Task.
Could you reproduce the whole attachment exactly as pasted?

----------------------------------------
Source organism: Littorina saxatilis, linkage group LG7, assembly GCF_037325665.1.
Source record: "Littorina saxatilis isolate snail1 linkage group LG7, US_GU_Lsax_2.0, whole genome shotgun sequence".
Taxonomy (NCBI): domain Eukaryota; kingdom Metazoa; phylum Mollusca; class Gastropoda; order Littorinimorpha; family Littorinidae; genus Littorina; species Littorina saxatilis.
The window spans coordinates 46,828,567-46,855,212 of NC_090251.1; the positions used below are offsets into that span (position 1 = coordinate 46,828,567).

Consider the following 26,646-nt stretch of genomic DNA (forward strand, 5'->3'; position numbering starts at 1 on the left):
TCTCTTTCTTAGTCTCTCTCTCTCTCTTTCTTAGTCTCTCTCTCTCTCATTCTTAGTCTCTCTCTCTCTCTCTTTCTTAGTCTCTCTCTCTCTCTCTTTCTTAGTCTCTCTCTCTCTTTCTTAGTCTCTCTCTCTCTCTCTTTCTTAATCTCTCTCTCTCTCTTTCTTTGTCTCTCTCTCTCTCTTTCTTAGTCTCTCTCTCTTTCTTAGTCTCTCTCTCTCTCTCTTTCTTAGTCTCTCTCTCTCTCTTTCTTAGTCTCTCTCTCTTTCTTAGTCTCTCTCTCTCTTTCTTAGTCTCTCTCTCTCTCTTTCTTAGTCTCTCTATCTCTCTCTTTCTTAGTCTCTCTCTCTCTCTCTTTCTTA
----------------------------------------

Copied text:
Source organism: Littorina saxatilis, linkage group LG7, assembly GCF_037325665.1.
Source record: "Littorina saxatilis isolate snail1 linkage group LG7, US_GU_Lsax_2.0, whole genome shotgun sequence".
Taxonomy (NCBI): domain Eukaryota; kingdom Metazoa; phylum Mollusca; class Gastropoda; order Littorinimorpha; family Littorinidae; genus Littorina; species Littorina saxatilis.
The window spans coordinates 46,828,567-46,855,212 of NC_090251.1; the positions used below are offsets into that span (position 1 = coordinate 46,828,567).

Consider the following 26,646-nt stretch of genomic DNA (forward strand, 5'->3'; position numbering starts at 1 on the left):
TCTCTTTCTTAGTCTCTCTCTCTCTCTTTCTTAGTCTCTCTCTCTCTCATTCTTAGTCTCTCTCTCTCTCTCTTTCTTAGTCTCTCTCTCTCTCTCTTTCTTAGTCTCTCTCTCTCTTTCTTAGTCTCTCTCTCTCTCTCTTTCTTAATCTCTCTCTCTCTCTTTCTTTGTCTCTCTCTCTCTCTTTCTTAGTCTCTCTCTCTTTCTTAGTCTCTCTCTCTCTCTCTTTCTTAGTCTCTCTCTCTCTCTTTCTTAGTCTCTCTCTCTTTCTTAGTCTCTCTCTCTCTTTCTTAGTCTCTCTCTCTCTCTTTCTTAGTCTCTCTATCTCTCTCTTTCTTAGTCTCTCTCTCTCTCTCTTTCTTA